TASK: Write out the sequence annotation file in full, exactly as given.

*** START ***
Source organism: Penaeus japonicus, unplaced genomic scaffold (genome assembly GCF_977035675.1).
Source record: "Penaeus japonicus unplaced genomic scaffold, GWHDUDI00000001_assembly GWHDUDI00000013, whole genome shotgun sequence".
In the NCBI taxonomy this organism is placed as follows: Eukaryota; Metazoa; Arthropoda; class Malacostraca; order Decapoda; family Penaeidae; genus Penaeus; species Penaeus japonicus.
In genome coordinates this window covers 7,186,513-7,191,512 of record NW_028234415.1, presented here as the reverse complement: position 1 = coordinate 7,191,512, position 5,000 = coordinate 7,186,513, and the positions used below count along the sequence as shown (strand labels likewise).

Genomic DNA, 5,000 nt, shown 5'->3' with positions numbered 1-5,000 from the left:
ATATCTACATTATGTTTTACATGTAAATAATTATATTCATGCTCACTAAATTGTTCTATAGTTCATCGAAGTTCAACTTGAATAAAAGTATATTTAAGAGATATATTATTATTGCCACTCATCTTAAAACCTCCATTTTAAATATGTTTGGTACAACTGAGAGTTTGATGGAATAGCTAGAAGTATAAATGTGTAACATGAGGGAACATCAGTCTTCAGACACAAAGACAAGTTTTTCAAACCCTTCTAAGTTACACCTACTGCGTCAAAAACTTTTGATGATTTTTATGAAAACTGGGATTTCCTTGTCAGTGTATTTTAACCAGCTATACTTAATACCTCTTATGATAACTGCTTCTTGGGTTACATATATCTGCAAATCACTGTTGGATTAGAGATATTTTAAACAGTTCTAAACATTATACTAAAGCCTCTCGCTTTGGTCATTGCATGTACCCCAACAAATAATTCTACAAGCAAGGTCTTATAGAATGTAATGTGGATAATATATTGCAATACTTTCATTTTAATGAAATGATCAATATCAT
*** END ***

Source organism: Penaeus japonicus, unplaced genomic scaffold (genome assembly GCF_977035675.1).
Source record: "Penaeus japonicus unplaced genomic scaffold, GWHDUDI00000001_assembly GWHDUDI00000013, whole genome shotgun sequence".
In the NCBI taxonomy this organism is placed as follows: Eukaryota; Metazoa; Arthropoda; class Malacostraca; order Decapoda; family Penaeidae; genus Penaeus; species Penaeus japonicus.
In genome coordinates this window covers 7,186,513-7,191,512 of record NW_028234415.1, presented here as the reverse complement: position 1 = coordinate 7,191,512, position 5,000 = coordinate 7,186,513, and the positions used below count along the sequence as shown (strand labels likewise).

Genomic DNA, 5,000 nt, shown 5'->3' with positions numbered 1-5,000 from the left:
ATATCTACATTATGTTTTACATGTAAATAATTATATTCATGCTCACTAAATTGTTCTATAGTTCATCGAAGTTCAACTTGAATAAAAGTATATTTAAGAGATATATTATTATTGCCACTCATCTTAAAACCTCCATTTTAAATATGTTTGGTACAACTGAGAGTTTGATGGAATAGCTAGAAGTATAAATGTGTAACATGAGGGAACATCAGTCTTCAGACACAAAGACAAGTTTTTCAAACCCTTCTAAGTTACACCTACTGCGTCAAAAACTTTTGATGATTTTTATGAAAACTGGGATTTCCTTGTCAGTGTATTTTAACCAGCTATACTTAATACCTCTTATGATAACTGCTTCTTGGGTTACATATATCTGCAAATCACTGTTGGATTAGAGATATTTTAAACAGTTCTAAACATTATACTAAAGCCTCTCGCTTTGGTCATTGCATGTACCCCAACAAATAATTCTACAAGCAAGGTCTTATAGAATGTAATGTGGATAATATATTGCAATACTTTCATTTTAATGAAATGATCAATATCAT